Unleashing Latino-owned Business Potential, New Report From The Aspen Institute Latinos and Society Program

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WASHINGTON, Nov. 30, 2017 — Latino Americans are starting businesses at three times the rate of the general population thus playing an important role in driving US economic vibrancy through their outsized contribution to new business creation. However, Latino-owned businesses (LOBs) fail to scale in size and revenue at the same rate of other businesses, presenting an opportunity gap of $1.38 trillion for the US economy. In order to address the untapped potential of LOBs and its cascading effect on the wider economy through unrealized economic growth, the Aspen Institute Latinos and Society Program released the report Unleashing Latino-owned Business Potential.

The report emanates from the Aspen Institute Forum on Latino Business Growth, a convening of 27 cross-sector leaders and stakeholders. It identifies key challenges and solutions to scaling Latino-owned business (LOBs), specifically those with the potential of reaching $1 million or more in revenue, a group of businesses that is often overlooked. Focusing on fundamental business needs as well as overarching recommendations for improving the ecosystems within which LOBs operate, the report offers collective knowledge and solutions in order to help stakeholders, influencers and decision-makers take informed actions to help accelerate the pace at which LOBs grow, scale, and, ultimately, succeed.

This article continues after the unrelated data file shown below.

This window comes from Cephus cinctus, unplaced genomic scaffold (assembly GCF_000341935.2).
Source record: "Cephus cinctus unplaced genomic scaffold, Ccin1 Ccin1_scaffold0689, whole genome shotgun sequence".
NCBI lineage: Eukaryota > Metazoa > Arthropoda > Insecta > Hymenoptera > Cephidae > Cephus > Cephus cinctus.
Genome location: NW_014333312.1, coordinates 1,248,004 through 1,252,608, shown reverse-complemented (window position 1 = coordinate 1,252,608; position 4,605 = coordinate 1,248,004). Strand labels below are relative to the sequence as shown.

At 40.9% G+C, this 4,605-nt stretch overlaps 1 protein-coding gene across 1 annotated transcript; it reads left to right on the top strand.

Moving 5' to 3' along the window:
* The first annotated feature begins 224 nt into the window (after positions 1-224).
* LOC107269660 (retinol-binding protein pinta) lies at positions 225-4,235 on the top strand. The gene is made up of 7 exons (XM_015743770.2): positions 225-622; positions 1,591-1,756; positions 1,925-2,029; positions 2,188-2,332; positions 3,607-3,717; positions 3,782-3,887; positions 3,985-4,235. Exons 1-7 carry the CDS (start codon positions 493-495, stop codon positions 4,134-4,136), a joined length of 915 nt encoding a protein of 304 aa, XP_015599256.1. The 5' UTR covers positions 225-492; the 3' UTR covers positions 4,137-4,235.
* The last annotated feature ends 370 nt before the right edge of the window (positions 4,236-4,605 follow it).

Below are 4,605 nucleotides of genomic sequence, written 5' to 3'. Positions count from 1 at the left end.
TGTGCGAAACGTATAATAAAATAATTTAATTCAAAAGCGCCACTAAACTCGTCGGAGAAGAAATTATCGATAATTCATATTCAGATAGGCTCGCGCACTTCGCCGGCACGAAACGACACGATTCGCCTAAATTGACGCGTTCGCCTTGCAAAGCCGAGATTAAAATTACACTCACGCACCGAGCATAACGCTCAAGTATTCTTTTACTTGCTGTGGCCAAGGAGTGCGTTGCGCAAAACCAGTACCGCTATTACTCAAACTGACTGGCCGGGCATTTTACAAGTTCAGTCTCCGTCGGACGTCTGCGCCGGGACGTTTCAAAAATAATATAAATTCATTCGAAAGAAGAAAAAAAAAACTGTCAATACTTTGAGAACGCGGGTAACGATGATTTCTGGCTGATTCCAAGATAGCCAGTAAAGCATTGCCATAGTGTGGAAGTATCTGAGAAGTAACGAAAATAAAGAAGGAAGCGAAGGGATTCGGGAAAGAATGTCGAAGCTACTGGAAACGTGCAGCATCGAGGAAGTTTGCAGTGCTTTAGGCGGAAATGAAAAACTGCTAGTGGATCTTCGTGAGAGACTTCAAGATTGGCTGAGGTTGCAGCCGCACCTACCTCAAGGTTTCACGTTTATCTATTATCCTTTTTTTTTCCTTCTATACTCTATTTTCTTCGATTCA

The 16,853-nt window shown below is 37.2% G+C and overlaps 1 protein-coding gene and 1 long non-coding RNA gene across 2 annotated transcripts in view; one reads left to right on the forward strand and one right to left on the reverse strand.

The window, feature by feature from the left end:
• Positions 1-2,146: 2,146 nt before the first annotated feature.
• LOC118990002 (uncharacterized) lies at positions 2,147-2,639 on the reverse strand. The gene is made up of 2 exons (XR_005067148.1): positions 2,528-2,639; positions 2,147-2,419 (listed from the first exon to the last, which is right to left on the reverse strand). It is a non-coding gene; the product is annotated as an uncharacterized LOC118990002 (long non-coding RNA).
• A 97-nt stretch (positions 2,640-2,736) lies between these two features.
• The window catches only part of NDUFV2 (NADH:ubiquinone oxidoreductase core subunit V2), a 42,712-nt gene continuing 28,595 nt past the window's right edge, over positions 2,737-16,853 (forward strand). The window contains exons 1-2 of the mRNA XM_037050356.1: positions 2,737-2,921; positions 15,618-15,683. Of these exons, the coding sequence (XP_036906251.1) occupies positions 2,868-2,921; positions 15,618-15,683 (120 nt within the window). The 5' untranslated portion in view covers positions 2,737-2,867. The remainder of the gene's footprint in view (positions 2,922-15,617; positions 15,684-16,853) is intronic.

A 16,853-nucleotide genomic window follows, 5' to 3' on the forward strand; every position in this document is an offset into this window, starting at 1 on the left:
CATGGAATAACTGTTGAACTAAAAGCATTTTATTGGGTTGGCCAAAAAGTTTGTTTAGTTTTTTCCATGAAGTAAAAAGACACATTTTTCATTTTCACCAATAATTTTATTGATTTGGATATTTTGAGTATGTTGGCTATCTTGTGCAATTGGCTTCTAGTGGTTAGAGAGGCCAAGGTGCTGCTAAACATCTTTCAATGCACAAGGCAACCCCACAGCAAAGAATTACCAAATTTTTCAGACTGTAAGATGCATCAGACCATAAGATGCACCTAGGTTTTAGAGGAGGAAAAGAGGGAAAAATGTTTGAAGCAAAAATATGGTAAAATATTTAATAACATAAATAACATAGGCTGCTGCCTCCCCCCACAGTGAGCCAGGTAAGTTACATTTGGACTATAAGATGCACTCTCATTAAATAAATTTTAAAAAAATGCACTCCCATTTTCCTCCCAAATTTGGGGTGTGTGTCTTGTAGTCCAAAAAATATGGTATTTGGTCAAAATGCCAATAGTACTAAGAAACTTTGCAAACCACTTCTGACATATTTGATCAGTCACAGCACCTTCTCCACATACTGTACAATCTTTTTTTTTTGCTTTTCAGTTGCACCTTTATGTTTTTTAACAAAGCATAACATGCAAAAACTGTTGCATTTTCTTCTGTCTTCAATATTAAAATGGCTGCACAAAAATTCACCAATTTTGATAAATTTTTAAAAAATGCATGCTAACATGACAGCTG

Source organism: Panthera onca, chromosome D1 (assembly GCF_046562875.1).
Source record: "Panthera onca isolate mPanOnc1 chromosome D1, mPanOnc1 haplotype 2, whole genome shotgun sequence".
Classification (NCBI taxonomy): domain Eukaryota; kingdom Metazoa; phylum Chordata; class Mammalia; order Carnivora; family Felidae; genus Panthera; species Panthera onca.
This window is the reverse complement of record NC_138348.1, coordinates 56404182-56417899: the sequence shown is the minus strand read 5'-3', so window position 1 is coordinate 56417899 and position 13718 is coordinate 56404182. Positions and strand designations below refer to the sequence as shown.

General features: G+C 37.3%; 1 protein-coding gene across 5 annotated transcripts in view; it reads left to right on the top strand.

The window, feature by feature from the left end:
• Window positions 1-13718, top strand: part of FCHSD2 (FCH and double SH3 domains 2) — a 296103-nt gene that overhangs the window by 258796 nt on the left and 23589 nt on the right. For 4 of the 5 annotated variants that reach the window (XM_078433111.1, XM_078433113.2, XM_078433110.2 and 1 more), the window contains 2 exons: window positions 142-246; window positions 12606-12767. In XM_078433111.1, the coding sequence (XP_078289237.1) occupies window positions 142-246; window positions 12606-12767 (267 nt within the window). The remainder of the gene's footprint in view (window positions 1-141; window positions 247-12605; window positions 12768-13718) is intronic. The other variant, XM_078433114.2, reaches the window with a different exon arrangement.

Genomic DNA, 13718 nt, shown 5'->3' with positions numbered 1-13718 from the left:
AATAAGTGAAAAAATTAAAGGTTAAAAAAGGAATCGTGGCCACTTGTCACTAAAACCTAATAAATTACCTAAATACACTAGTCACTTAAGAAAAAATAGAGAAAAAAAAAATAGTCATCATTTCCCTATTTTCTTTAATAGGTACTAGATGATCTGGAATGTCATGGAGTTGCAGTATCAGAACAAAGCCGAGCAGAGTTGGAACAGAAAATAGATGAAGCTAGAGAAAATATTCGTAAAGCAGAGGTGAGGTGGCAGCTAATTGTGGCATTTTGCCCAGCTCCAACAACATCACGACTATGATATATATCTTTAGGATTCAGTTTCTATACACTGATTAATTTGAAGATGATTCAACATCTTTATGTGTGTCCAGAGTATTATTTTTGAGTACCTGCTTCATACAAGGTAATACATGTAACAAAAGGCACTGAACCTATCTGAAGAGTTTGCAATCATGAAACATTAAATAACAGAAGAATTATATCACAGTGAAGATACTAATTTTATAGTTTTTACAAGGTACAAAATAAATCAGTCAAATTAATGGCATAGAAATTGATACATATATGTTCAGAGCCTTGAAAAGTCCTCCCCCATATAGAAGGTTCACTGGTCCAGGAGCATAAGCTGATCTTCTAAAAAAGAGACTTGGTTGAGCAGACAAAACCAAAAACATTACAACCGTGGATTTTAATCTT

To view the launch discussion live starting at 12:00pm ET go to: https://www.aspeninstitute.org/events/report-launch-unleashing-latino-owned-business-potential/
To read the report go to: https://www.aspeninstitute.org/publications/unleashing-latino-owned-business-potential

A selection of the key recommendations are as follows: 

Fundamental Business Needs

Needs

Solutions

Accessing Capital for
Growth

Increased access to capital,
specifically “right sized” capital
in the form of equity, debt, or a
combination thereof that
matches the needs of LOBs at
various stages in their growth
cycle.

Re-direct large pools of capital already in
the market towards equity investments in
high-growth LOBs; Research and develop
relevant and fair credit requirements for
LOBs; Invest in the Community
Development Financial Institution (CDFI)
sector so it can make more capital
available to underserved businesses.

Increasing Access to
Procurement
Opportunities

The ability to access and
capitalize on important
procurement and supply chain
opportunities that foster growth.

A technology-driven platform that gives
both suppliers and buyers access to
reviews of service, thus garnering greater
exposure for tested and reliable LOBs;
Increasing transparency of the
procurement process, including reducing
the cost, through group licensing, to
online hubs that house procurement
announcements through group licensing.

Business Training
and Education

The availability of relevant,
culturally competent, and
convenient business training and
education for different sectors
and growth stages.

Conduct a needs assessment of Latino
business owner training and education needs
in order to design and implement
more responsive and sector- and scale-
specific interventions to meet the growth
potential of LOBs.

Ecosystem Dynamics

Power and Influence

The inability of Latinos, despite their increasing numbers, to